Eye For Film >> Movies >> 2046 (2004) Film Review
Reviewed by: Chris
Artistry and cascading beauty, allegory - all are staples of the films of Wong Kar Wai (My Blueberry Nights, In The Mood For Love). Some people will be fascinated by this film, wondering what the heck is going on, and will spend the next two hours figuring it out. Others will simply let it wash over them, allowing the pieces to fit themselves together somehow at a ‘deeper’ level.
If you don't fancy the idea of a sci-fi movie that is hard to decipher, has subtitles, is firmly 'art-house', is more than two hours long, and isn't really sci-fi when you work it out, please don't go and see 2046. On the other hand, if you like seriously iconic cinema that tries to do something different and values the attempt over the ultimate success; and you can enjoy being swept away without quite knowing why, and can take the time to ponder what is often a non-linear story to try to make sense of it, then share with me my favourite from the works of this Chinese master.
Imagine the year 2046, a world criss-crossed by a network of fast railways (cue nice Bladerunner-style futurescape). We see this world while Chow Mo Wan explains it to us in a voice-over. With a slight jar, we are suddenly back with Wan in the 1960s as he decides to take a trip from Singapore to Hong Kong to improve his work prospects. He's a writer. Wan often works for newspapers, but can just as happily turn his hand to martial arts stories or reviews of buxom ladies in gentlemen's bars.
We discover you can take a train to ‘2046’ to recapture your memories, because when you get there nothing ever changes. It's a place for secrets. Once there, no one ever leaves (except, we are told, our intrepid interlocutor). Getting there is easy - getting out is harder and takes some people longer than others. “All memories are traces of tears.” Our understanding of what 2046 is takes on more and more poignancy before we get there inside our own heads.
The story (in the Far East of the 1960s) leads us through several interwoven tales of heartache. These are expressed in grainy pastels that form scenes of exquisite beauty, like poetry. The music (some played wistfully on a gramophone) ranges from opera, to Wan's more westernised tastes (such as Dean Martin singing Sway), or the hypnotically descending half-tones of the main score. Moments are frozen into memory in a way that overrides context. A woman raises a cigarette slowly and meditatively to her mouth. A close up reveals a tear bursting with restrained emotion from a face that wanted to remain impassive. A young girl sits atop a run-down hotel looking into a middle distance and swinging her legs, radiating youthful adventure, love that has never known hurt.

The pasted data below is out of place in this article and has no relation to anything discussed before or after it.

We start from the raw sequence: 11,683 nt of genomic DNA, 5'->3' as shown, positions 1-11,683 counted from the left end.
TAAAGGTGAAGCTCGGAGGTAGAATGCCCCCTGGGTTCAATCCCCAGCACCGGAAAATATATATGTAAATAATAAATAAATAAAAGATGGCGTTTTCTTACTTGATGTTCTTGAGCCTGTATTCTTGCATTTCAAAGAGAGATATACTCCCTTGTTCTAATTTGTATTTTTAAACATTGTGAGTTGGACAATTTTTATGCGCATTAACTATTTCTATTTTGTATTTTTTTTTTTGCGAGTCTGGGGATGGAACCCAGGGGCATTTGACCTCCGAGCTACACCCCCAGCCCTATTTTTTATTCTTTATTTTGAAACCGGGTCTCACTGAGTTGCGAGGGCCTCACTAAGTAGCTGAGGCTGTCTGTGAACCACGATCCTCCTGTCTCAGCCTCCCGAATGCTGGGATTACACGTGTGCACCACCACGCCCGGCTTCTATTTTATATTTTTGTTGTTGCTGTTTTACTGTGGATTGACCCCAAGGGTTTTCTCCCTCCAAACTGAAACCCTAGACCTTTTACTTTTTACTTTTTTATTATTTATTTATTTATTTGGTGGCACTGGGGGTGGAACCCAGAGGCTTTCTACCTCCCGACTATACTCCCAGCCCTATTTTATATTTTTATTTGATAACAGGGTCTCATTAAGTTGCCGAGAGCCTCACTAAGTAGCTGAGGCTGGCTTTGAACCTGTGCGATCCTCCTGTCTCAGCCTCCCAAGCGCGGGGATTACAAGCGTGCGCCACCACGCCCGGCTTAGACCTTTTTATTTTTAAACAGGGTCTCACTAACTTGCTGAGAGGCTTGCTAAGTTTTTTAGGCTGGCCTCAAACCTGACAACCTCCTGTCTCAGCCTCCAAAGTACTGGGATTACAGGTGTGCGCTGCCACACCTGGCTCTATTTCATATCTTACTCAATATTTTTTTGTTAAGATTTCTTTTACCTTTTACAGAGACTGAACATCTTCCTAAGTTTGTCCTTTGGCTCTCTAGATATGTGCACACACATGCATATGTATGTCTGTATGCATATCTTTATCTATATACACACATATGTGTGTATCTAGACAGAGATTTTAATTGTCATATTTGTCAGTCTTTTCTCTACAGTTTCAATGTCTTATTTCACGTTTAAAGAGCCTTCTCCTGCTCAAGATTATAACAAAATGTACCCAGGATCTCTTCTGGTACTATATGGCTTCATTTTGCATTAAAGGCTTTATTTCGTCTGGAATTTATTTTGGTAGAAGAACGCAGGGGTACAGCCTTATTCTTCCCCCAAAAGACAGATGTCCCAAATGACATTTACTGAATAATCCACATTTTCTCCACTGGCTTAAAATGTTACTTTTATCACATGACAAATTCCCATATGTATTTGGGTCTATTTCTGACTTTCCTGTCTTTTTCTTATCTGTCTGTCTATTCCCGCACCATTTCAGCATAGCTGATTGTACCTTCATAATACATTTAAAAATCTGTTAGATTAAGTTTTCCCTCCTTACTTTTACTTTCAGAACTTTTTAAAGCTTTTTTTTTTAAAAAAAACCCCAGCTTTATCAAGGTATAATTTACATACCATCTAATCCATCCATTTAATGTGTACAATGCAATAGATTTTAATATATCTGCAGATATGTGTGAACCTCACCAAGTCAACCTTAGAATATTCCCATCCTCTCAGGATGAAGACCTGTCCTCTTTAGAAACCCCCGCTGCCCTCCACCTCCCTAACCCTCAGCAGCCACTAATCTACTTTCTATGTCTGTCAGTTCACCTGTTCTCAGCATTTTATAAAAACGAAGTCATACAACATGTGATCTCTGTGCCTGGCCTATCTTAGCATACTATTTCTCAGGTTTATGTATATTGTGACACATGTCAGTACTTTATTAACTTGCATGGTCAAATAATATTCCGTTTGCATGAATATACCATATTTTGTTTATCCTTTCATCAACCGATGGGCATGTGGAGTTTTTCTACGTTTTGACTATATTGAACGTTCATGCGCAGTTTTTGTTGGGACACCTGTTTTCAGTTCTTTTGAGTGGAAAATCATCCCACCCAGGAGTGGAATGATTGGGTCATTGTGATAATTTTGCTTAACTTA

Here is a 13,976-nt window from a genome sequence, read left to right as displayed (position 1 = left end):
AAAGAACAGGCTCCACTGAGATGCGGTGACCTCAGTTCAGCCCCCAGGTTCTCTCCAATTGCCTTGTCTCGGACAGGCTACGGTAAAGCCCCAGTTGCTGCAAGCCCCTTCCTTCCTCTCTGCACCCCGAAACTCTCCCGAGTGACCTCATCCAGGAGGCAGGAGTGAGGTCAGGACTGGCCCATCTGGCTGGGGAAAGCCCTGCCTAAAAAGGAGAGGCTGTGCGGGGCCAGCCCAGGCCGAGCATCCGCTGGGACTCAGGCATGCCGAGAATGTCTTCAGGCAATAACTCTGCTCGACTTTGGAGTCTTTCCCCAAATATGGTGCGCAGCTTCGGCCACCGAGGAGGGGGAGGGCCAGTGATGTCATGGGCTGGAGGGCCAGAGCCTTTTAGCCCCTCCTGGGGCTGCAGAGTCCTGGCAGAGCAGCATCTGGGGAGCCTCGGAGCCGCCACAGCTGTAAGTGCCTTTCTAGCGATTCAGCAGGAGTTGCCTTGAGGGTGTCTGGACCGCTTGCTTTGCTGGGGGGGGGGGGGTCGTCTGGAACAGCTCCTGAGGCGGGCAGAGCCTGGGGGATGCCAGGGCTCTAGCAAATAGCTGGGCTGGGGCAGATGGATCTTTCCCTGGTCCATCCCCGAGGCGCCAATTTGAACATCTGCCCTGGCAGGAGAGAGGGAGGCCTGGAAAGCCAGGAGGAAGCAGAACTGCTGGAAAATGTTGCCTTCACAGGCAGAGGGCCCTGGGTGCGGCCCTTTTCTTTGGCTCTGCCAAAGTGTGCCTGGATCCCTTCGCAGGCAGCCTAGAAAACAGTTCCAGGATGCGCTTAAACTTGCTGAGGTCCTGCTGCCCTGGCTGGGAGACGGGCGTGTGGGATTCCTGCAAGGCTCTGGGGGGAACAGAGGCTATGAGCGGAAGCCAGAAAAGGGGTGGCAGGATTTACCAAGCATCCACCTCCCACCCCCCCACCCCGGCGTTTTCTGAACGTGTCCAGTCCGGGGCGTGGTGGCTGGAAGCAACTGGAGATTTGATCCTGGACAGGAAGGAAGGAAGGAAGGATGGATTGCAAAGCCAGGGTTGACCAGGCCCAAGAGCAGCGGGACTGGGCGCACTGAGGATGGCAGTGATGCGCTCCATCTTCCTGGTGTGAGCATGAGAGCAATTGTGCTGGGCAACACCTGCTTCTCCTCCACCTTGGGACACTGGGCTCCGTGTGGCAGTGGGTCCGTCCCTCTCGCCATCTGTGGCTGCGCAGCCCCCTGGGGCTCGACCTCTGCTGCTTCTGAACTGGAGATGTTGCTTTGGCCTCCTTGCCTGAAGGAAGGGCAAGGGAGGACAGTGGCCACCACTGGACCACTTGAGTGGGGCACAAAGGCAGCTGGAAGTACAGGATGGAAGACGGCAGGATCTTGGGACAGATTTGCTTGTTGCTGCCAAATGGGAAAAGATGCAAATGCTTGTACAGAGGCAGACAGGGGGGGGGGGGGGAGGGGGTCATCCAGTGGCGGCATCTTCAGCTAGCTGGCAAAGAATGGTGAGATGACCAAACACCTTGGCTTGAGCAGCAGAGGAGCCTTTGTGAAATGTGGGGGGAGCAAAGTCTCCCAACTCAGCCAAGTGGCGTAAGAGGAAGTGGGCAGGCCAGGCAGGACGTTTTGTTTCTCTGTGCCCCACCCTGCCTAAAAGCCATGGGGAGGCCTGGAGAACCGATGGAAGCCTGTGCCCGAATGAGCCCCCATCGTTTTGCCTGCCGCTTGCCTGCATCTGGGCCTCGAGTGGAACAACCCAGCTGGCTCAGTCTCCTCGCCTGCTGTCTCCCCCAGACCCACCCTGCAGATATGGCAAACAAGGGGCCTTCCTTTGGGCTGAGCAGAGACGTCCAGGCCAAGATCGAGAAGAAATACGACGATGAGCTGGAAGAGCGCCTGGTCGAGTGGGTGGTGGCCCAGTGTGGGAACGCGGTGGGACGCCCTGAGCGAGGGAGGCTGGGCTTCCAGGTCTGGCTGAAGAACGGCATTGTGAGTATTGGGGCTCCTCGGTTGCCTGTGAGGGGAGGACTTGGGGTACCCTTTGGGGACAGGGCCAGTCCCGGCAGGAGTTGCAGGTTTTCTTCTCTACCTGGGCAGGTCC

We are led into the symbolic meaning of 2046 as if by poetry. If it were spelt out, the harshness of words might rob it of meaning. Wan considers the love he nearly found in Singapore, wondering if he will find it again, as he dallies ("as something of a ladies' man") with intriguing women in his new abode.
"What are your real feelings for me? Are they like the rainbow after the rain? - or did that rainbow fade long ago?" The tone reminds me of Leonard Cohen's Dance Me To The End Of Love or the reality jump of the Eagles' mythical Hotel California - where you could check out any time you liked but you could never leave. As in that song, Wan often tries to find the emotional "passage back to the place I was before". He is already making the journey to 2046...
2046 is not even in the future, it is in the past: it is a place of unrequited love inside us to which there is a yearning to return, to recapture, to make a happy ending, a glowing future of things. We realise that 2046 is a story that Wan is writing from his room (2047) in Singapore. In the room next door is a woman who reminds him of his lost love - the room number may even have inspired the title of his story. But probably he had already started it, and then found (a bit obsessively perhaps) added meaning from the coincidence.
Continuing the narrative whilst focusing our attention on something intangible is no easy task. Wong Kar Wai manages it admirably. Taking us into his confidence as it were, Wan imagines his main character, the perfect suitor frustrated by circumstance, on the train leaving 2046. He tries to leave the secret he has by giving it to an android cabin attendant. But his secret is a question. And what he wants most (as does anyone who visits 2046) is to find someone to get away together with, to finally leave that place.
Ultimately it does not matter whether the reason for a failed love affair is circumstance, or the beloved not returning love, or the beloved being in love with someone else - it is a fiction to believe in a love that is unrequited. "Love is all a matter of timing - it is no good meeting the right person at the wrong time." Wan has befriended a young woman who then helps ghost write some of his day-to-day work. Later, he asks her opinion of his novel (2046) and she says it would be nice if it had a happy ending. He struggles to change the ending, but is unable to accomplish it. There is no changing what is. 2046 doesn't exist except as a fable, a beautiful tale of the past set in a would-be future. Experience it, and search for the ending.Reviewed on: 12 Mar 2008